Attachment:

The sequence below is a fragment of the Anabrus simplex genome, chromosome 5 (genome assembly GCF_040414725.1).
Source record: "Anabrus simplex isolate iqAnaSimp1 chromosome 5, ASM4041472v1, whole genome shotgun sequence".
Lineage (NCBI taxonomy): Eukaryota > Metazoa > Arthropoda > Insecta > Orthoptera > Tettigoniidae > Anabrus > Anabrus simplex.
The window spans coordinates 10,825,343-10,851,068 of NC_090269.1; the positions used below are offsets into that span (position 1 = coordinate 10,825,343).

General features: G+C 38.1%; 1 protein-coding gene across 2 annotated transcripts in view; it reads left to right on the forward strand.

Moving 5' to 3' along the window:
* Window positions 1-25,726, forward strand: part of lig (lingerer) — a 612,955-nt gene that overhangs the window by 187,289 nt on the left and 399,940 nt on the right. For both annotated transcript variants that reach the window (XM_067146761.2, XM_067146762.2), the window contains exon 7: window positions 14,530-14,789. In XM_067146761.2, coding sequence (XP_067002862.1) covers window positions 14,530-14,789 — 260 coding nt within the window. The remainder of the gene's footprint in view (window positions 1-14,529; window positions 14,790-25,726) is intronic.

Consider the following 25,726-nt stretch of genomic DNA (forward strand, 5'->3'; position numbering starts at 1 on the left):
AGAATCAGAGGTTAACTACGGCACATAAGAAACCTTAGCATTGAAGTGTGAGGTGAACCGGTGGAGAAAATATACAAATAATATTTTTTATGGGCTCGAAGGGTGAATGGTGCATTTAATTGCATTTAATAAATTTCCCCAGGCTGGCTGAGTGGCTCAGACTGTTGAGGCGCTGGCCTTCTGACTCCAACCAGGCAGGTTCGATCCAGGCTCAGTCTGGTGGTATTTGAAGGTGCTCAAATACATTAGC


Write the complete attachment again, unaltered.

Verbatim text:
The sequence below is a fragment of the Anabrus simplex genome, chromosome 5 (genome assembly GCF_040414725.1).
Source record: "Anabrus simplex isolate iqAnaSimp1 chromosome 5, ASM4041472v1, whole genome shotgun sequence".
Lineage (NCBI taxonomy): Eukaryota > Metazoa > Arthropoda > Insecta > Orthoptera > Tettigoniidae > Anabrus > Anabrus simplex.
The window spans coordinates 10,825,343-10,851,068 of NC_090269.1; the positions used below are offsets into that span (position 1 = coordinate 10,825,343).

General features: G+C 38.1%; 1 protein-coding gene across 2 annotated transcripts in view; it reads left to right on the forward strand.

Moving 5' to 3' along the window:
* Window positions 1-25,726, forward strand: part of lig (lingerer) — a 612,955-nt gene that overhangs the window by 187,289 nt on the left and 399,940 nt on the right. For both annotated transcript variants that reach the window (XM_067146761.2, XM_067146762.2), the window contains exon 7: window positions 14,530-14,789. In XM_067146761.2, coding sequence (XP_067002862.1) covers window positions 14,530-14,789 — 260 coding nt within the window. The remainder of the gene's footprint in view (window positions 1-14,529; window positions 14,790-25,726) is intronic.

Consider the following 25,726-nt stretch of genomic DNA (forward strand, 5'->3'; position numbering starts at 1 on the left):
AGAATCAGAGGTTAACTACGGCACATAAGAAACCTTAGCATTGAAGTGTGAGGTGAACCGGTGGAGAAAATATACAAATAATATTTTTTATGGGCTCGAAGGGTGAATGGTGCATTTAATTGCATTTAATAAATTTCCCCAGGCTGGCTGAGTGGCTCAGACTGTTGAGGCGCTGGCCTTCTGACTCCAACCAGGCAGGTTCGATCCAGGCTCAGTCTGGTGGTATTTGAAGGTGCTCAAATACATTAGC